Food & Drink

Kernels of Wisdom

Pro tips on cooking with fresh corn from five Southern chefs

photo: BARRY BLITT


“We blanch corn in boiling water and then shock it in ice water before doing any kind of cooking. This cuts down on cooking time and allows us to get a quick char on the outside without over- or undercooking the inside.”

—Ervin Bryant of Blue Collar in Miami, Florida
>Get his recipe for Corn with Piquillos


“Corn is starchy, so we’ll put corn pulp and juice through a strainer and use the resulting liquid to thicken sauces all summer. Right now, for example, we’re using it in a jus for a pork dish. We pour some stock into a skillet, then add a splash of corn juice, and it tightens up quickly. It’s almost like adding cornstarch.”

Ryan Pera of Eight Row Flint, Revival Market, and Coltivare in Houston, Texas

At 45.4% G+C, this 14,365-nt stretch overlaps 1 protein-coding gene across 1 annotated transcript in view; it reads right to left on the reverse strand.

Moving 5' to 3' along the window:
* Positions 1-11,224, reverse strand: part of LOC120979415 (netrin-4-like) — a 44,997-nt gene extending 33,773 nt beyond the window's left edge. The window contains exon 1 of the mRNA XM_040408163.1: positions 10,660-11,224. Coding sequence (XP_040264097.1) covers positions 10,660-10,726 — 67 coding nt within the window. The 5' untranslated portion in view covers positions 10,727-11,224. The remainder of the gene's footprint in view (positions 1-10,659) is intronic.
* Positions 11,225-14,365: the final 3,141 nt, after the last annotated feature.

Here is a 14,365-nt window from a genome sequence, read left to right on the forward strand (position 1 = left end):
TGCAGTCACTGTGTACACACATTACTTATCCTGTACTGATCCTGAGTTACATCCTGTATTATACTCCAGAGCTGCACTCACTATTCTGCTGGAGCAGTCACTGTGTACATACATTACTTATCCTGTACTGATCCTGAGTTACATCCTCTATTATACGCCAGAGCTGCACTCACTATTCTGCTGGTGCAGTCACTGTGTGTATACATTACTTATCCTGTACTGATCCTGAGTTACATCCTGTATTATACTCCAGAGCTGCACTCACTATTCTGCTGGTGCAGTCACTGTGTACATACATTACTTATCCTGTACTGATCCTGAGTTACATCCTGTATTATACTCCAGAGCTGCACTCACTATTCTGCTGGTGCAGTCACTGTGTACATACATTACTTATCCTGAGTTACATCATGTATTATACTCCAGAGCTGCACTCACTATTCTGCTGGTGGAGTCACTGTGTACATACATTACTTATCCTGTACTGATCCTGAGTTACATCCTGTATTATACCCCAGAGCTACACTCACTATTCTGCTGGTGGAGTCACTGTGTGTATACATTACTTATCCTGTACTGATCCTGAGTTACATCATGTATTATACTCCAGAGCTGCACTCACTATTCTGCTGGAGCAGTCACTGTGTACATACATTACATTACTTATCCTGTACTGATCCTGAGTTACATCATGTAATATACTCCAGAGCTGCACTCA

>Get his recipe for Corn & Shrimp Tagliatelle


“When you have leftover corn, or even corncobs, you can simmer it in water for about an hour to make corn stock. It’s delicious, and a good substitute for chicken stock.”

—Edouardo Jordan of Salare and JuneBaby from Seattle, Washington
>Get his recipe for Corn Pots de Crème


“To silk an ear of corn, I’ll take a dry kitchen towel and wipe down the surface. A few quick, agitating swipes will get a lot of that silk off.”

—Steven Satterfield of Miller Union in Atlanta, Georgia
>Get his recipe for Scallion & Fresh Corn Spoon Bread


“I’ve worked in restaurants where people cut corn too close to the cob. You don’t want to take a piece of the cob with your kernels. It’s better to leave a little bit of kernel and use the back of a knife or a box grater to get the remaining juice and pulp. When we put up corn every summer, we freeze the pulp with the kernels.”

—April McGreger of Farmer’s Daughter Pickles & Preserves in Hillsborough, North Carolina
>Get her recipe for Nita’s Corn Salad


tags:

Sponsored Stories